Lofty ideals ran aground upon the climatic realities of the arid region west of the 100th meridian where precipitation was too little and too inconsistent to support traditional farming, especially on plots as small as 160 acres. Although this had been understood at least since 1878, larger homesteads—John Wesley Powell proposed homesteading units of 2,560 acres (4 square miles)—were less politically beneficial because fewer people would have settled in the region to be represented in Congress; large homesteads were counter to the free land reformist view that small farms would serve as an antidote to land control by large interests.
Ultimately, 160 acres proved simply too small to be a viable farm in this more arid (or semiarid) region, especially considering that the Homestead Act did not help poor people raise the capital necessary to survive, let alone succeed. Moreover, railroads and other large interests tended to grab the best lands, such as those nearest water sources, and accumulated large acreages; the entire undertaking was plagued by rampant speculation, persistent homestead failures, and fraud and abuse on both large and small scales.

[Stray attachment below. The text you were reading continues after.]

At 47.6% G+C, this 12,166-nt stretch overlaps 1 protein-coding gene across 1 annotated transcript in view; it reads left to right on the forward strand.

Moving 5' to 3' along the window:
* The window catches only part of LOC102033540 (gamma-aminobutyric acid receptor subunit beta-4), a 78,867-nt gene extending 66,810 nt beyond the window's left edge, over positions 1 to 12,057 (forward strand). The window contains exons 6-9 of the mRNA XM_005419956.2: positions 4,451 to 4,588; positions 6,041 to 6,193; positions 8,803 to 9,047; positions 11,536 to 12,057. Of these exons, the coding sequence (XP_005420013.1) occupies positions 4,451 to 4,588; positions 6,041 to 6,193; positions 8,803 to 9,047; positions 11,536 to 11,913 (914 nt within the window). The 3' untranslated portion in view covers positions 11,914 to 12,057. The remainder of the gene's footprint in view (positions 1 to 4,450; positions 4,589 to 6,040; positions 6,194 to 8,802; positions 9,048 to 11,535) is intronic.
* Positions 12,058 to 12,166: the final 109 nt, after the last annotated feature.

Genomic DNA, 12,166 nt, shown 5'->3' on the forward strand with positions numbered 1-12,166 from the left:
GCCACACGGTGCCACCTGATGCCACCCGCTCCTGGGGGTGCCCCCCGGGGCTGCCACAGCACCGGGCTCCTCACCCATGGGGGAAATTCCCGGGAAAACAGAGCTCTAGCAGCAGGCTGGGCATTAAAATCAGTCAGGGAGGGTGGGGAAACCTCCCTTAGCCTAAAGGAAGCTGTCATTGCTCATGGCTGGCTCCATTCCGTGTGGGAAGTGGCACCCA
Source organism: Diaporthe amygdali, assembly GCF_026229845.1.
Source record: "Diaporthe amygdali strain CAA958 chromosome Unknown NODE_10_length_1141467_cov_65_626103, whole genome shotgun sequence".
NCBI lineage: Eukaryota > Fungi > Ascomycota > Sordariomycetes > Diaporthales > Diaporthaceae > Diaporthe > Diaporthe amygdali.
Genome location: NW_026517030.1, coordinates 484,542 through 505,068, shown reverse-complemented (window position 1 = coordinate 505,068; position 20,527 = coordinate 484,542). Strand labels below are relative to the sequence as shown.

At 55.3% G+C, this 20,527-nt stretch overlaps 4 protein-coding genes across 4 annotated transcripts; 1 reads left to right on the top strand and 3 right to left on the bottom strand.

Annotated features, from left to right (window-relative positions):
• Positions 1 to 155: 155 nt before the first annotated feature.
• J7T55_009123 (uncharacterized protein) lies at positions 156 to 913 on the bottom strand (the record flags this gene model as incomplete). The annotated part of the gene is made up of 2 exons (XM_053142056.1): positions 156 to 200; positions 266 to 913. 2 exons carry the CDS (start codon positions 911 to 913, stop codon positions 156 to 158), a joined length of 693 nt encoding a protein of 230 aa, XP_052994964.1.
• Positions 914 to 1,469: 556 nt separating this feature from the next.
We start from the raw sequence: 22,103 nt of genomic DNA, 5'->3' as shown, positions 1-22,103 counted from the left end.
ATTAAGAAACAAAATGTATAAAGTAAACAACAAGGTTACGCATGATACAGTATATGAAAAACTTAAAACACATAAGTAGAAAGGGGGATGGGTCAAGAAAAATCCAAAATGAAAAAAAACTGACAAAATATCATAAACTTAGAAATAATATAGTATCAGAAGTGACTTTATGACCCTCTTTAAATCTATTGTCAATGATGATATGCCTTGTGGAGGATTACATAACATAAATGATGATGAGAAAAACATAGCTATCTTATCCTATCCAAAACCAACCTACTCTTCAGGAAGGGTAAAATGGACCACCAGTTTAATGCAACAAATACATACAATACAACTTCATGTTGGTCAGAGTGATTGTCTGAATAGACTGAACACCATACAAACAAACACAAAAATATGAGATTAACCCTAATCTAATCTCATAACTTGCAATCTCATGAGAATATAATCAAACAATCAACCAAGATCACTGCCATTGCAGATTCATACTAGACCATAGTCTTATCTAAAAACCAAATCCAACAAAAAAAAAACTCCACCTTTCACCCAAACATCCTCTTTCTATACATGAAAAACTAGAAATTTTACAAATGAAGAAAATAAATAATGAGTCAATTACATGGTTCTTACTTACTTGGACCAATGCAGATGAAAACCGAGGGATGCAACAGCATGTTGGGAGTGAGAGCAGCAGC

(2) Step Two: Break the Native Sod, Plow the Ground and Pulverize the Soil.
The Homestead Act of 1862 required that settlers cultivate their fields for five consecutive years in order to perfect their property right, although the 1909 Act reduced that requirement to three years. The result was a massive plow-up—breaking the native sod of short grasses for farming—a view famously promoted by the Resettlement Administration (USDA)-sponsored film, “The Plow That Broke the Plains” written and directed by Pare Lorentz and released in 1936.